Hoarding is not collection development
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Making a Collection Count

But it’s Historical!

Old stuff, textbooks, past events, etc.

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AP/CLEP Advanced Placement and College Level Examinations in American History
1977; Second Printing 1980

Submitter: I’m sure this preparation book for the A.P. and C.L.E.P. exams was extremely useful…in 1980. The patrons at our public library won’t even notice its absence from the shelf!

Holly: There are probably American history topics not covered here that could be on the test: the Gulf War, 9/11 terrorist attacks, Iraq War, etc. Also, evolving terms used to describe cultures and even events might make this book downright offensive.

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Color Blind

Color Blind - cover
Color Blind: A white woman looks at the Negro

Submitter: The book I am submitting today caught my eye because of the sad state of the binding. It was very loose and very worn. It was the title page that peeked my curiosity. It details the author’s observation about race while working in a canteen during WW2. I could see this book being a good primary source, say for a scholar or a research library. A tiny public library? Not so much.

Holly: In 1946, this may have been a very candid, honest piece of writing. It is important that it be preserved somewhere. Keeping it on the dusty shelves of a tiny public library is disrespectful. Society has shed so much ignorance since this time that this is absolutely ridiculous – and yet, so, so, so important to preserve. It is dirty and broken, and should be sent to a facility where it can be appreciated for the time and place from which it came.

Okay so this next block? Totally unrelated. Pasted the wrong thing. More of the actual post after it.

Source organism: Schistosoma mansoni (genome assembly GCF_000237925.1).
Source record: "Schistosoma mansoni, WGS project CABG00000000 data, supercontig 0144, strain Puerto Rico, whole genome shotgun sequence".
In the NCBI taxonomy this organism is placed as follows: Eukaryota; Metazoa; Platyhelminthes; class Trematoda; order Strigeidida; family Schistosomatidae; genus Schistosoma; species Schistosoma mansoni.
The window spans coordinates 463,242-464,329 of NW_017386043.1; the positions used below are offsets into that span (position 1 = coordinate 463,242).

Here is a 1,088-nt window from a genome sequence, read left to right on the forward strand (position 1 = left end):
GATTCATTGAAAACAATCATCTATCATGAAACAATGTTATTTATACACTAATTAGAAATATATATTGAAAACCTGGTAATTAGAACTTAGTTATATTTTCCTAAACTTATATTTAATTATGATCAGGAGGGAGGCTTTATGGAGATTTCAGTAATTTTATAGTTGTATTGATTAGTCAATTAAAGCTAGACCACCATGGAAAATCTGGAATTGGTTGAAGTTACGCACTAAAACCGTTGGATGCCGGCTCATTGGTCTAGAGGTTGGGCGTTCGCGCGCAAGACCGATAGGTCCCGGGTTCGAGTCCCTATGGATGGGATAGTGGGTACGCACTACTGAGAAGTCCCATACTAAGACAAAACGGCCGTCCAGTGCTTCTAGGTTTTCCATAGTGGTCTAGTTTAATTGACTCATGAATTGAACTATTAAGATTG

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Famous Negro Athletes

Famous Negro Athletes - cover

Famous Negro Athletes

Submitter: I found this gem in the teen sports section of my local public library. I give them credit for including a woman. However, this screams “update me!”

Holly: Again, this belongs somewhere, but not in the teen section of your basic local public library. There are so many people missing from this volume! Also, this book pre-dates the deaths of these athletes. Only two are still alive at the time of this writing: Willie Mays and Jim Brown.


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